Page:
Sarah Klopatek, a research assistant at the University of California-Davis, was one of the five students to receive a scholarship to attend the 2018 CAST Annual Meeting in Sacramento, California, during the last full week of October. The pilot CAST Science Communication Scholarship Program required applicants to submit a 30-second video explaining why science communication plays such a critical role in sharing their research findings. Klopatek explains how her research helps bridge the gap between cattle ranchers in California with consumers all over the world and how science communication is key in successfully accomplishing this feat. Her video can be found on CAST’s YouTube channel and other CAST social media.
Klopatek has a very unique background–she was raised by a microbiologist biochemist and a global systems ecologist. Spending most of her childhood surrounded by scientists and field research, it is no surprise that she chose to pursue a career as a scientist. “I fell in love with science because it’s all I’ve ever known.” With soil sample bags in hand, twelve-year-old Klopatek would keep herself entertained as her parents took to their research. Growing up, you could often find her riding horses, playing lacrosse, or swinging a punch or two at boxing practice. “I think being an athlete really prepared me to become a scientist. You must endure a lot in both professions. Being an athlete you have to push your body, where scientists have to push their minds.”
Following high school, Klopatek chose to obtain her undergrad degree in animal science at the University of Arizona. “My parents were professors at Arizona State University, so of course I went to U of A.” Four years flew by and she found herself being accepted into the school of veterinary medicine. Realizing that beef cattle and sustainability was her true calling, Klopatek chose to continue her education at Texas A&M University. She credits Texas A&M for being the “best decision” she has ever made. It helped her establish a beef background from pasture to plate and opened her eyes to the beef system as a whole.
Klopatek chose to relocate to California for her Ph.D. work because UC-Davis was housing a wide variety of systems work at the time. Jim Oltjen at UC-Davis was a great mentor who helped take Klopatek’s research to the next level and allowed her to do research that answers system questions. “I learned that in order to measure sustainability of beef myopically, we must evaluate its relationship with policy, consumers, environmental health, human health, and worker health.” She finds California to be filled with ranchers who face unique opportunities and challenges every day–providing her with a great place to study and grow.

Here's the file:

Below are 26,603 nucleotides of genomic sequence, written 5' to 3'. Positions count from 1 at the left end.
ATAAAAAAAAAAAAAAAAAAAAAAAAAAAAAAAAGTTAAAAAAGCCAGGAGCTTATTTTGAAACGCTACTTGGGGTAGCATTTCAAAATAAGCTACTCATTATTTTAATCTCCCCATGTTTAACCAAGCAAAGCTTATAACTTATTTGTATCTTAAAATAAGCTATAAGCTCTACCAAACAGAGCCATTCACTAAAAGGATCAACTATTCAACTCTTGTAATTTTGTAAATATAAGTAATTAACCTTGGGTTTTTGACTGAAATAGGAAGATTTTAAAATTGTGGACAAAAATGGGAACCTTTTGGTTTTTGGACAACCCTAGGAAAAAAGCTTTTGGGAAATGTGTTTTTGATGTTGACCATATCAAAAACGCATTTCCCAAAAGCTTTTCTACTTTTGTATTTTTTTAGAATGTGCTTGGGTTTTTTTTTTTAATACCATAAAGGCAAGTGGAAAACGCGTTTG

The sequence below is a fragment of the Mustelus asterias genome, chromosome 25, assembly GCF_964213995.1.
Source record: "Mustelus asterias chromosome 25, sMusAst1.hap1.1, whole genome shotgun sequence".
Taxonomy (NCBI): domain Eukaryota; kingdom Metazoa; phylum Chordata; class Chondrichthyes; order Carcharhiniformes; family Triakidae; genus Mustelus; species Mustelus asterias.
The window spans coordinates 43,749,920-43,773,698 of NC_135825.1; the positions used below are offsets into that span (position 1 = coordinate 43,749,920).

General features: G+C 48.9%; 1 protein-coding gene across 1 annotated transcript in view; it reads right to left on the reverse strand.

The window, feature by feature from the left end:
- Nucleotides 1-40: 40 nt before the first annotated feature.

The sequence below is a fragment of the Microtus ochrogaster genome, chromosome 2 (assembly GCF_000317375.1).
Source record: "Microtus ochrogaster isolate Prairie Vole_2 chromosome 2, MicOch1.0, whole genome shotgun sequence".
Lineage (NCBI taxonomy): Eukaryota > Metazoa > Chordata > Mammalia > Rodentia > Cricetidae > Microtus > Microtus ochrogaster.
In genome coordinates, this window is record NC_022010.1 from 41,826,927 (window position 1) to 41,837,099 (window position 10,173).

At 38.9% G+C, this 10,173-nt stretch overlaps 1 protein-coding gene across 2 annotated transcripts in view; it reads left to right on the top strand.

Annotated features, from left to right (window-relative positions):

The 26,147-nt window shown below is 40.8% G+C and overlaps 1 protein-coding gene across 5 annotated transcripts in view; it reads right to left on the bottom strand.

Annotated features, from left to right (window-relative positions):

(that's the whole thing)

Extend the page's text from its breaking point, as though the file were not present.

When reminiscing on her journey of becoming a beef sustainability scientist, Klopatek reflected on many life lessons she learned along the way. “When I was younger, I was horrible with change. I have been very fortunate to have great mentors throughout my educational career, and Dr. Todd Calloway was one of those people. He taught me how to roll with the punches and not be my own worst enemy. You can plan for everything to go right in your experiment or project, but things will still go wrong. There will be speed bumps and that’s okay. Learn to adapt.” Calloway once told her, “You are literally getting time in your life where you get paid to learn and discover. You are a monk of science. That is a gift.” If Klopatek could give advice to other young scientists, she would encourage them to enjoy the journey and to compartmentalize. “Sometimes your original plans don’t pan out. Instead of making a plan for your life, make an outline and realize that it isn’t the blueprint of your life. It is an outline to keep you moving closer toward your goals.”
As Klopatek looks to the future, her intention as a cattle sustainability scientist is to influence legislation and policy that would appropriately reinforce environmental and animal welfare that is economically adventitious to both producers and consumers. “I have been able to work on research that I love and believe in. There is so much good science out there, and it needs to be shared with the people in a way that they can understand and resonate with it.” Klopatek tells her students, “Your master’s gets you the toolbox. Your Ph.D. teaches you how to use those tools. The thing is, your toolbox doesn’t go away once you graduate. You should be able to use those tools for whatever science and science communication you are interested in.” Klopatek plans to use her toolbox at the senate to help influence change and policy for the science and agricultural community. It has been a pleasure getting to know her, we wish her the best of luck in her future endeavors, and we look forward to continuing to work with her.
Click here to watch Sarah Klopatek’s video on why she is so passionate about people, the planet, and animals.
By: Kylie Peterson
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